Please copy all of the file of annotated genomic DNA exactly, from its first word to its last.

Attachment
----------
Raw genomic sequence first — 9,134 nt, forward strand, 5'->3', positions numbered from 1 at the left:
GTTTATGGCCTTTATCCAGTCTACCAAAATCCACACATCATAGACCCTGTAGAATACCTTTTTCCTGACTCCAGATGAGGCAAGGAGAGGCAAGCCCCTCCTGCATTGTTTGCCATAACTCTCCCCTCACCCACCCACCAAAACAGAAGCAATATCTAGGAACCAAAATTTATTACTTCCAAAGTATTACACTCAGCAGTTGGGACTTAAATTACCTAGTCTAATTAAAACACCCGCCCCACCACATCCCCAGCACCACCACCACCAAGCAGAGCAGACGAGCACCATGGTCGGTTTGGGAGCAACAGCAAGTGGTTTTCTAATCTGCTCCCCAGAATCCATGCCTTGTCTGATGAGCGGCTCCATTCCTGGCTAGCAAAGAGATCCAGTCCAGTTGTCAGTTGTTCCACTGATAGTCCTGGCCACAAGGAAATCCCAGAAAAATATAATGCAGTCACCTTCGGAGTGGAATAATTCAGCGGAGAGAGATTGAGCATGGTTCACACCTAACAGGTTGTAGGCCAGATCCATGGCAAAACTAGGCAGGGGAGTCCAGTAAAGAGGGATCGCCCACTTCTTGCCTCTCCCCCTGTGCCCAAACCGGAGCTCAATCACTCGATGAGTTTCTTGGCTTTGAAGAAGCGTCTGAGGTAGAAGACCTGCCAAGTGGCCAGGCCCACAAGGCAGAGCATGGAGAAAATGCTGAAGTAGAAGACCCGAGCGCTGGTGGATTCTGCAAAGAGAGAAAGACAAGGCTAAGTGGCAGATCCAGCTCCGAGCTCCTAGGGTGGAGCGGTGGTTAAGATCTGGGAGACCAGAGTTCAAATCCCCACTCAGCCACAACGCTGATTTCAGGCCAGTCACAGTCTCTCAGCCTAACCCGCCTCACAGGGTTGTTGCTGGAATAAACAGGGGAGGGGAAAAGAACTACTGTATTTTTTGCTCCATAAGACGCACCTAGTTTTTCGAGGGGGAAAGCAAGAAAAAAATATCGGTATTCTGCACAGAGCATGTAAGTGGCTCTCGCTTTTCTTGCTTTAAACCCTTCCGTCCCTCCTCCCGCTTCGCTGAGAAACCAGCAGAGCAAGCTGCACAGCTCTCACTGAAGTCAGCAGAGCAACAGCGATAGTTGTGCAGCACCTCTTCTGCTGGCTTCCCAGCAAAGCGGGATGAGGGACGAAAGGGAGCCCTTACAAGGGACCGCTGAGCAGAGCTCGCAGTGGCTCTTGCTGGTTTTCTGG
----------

Raw genomic sequence first — 9,134 nt, forward strand, 5'->3', positions numbered from 1 at the left:
GTTTATGGCCTTTATCCAGTCTACCAAAATCCACACATCATAGACCCTGTAGAATACCTTTTTCCTGACTCCAGATGAGGCAAGGAGAGGCAAGCCCCTCCTGCATTGTTTGCCATAACTCTCCCCTCACCCACCCACCAAAACAGAAGCAATATCTAGGAACCAAAATTTATTACTTCCAAAGTATTACACTCAGCAGTTGGGACTTAAATTACCTAGTCTAATTAAAACACCCGCCCCACCACATCCCCAGCACCACCACCACCAAGCAGAGCAGACGAGCACCATGGTCGGTTTGGGAGCAACAGCAAGTGGTTTTCTAATCTGCTCCCCAGAATCCATGCCTTGTCTGATGAGCGGCTCCATTCCTGGCTAGCAAAGAGATCCAGTCCAGTTGTCAGTTGTTCCACTGATAGTCCTGGCCACAAGGAAATCCCAGAAAAATATAATGCAGTCACCTTCGGAGTGGAATAATTCAGCGGAGAGAGATTGAGCATGGTTCACACCTAACAGGTTGTAGGCCAGATCCATGGCAAAACTAGGCAGGGGAGTCCAGTAAAGAGGGATCGCCCACTTCTTGCCTCTCCCCCTGTGCCCAAACCGGAGCTCAATCACTCGATGAGTTTCTTGGCTTTGAAGAAGCGTCTGAGGTAGAAGACCTGCCAAGTGGCCAGGCCCACAAGGCAGAGCATGGAGAAAATGCTGAAGTAGAAGACCCGAGCGCTGGTGGATTCTGCAAAGAGAGAAAGACAAGGCTAAGTGGCAGATCCAGCTCCGAGCTCCTAGGGTGGAGCGGTGGTTAAGATCTGGGAGACCAGAGTTCAAATCCCCACTCAGCCACAACGCTGATTTCAGGCCAGTCACAGTCTCTCAGCCTAACCCGCCTCACAGGGTTGTTGCTGGAATAAACAGGGGAGGGGAAAAGAACTACTGTATTTTTTGCTCCATAAGACGCACCTAGTTTTTCGAGGGGGAAAGCAAGAAAAAAATATCGGTATTCTGCACAGAGCATGTAAGTGGCTCTCGCTTTTCTTGCTTTAAACCCTTCCGTCCCTCCTCCCGCTTCGCTGAGAAACCAGCAGAGCAAGCTGCACAGCTCTCACTGAAGTCAGCAGAGCAACAGCGATAGTTGTGCAGCACCTCTTCTGCTGGCTTCCCAGCAAAGCGGGATGAGGGACGAAAGGGAGCCCTTACAAGGGACCGCTGAGCAGAGCTCGCAGTGGCTCTTGCTGGTTTTCTGG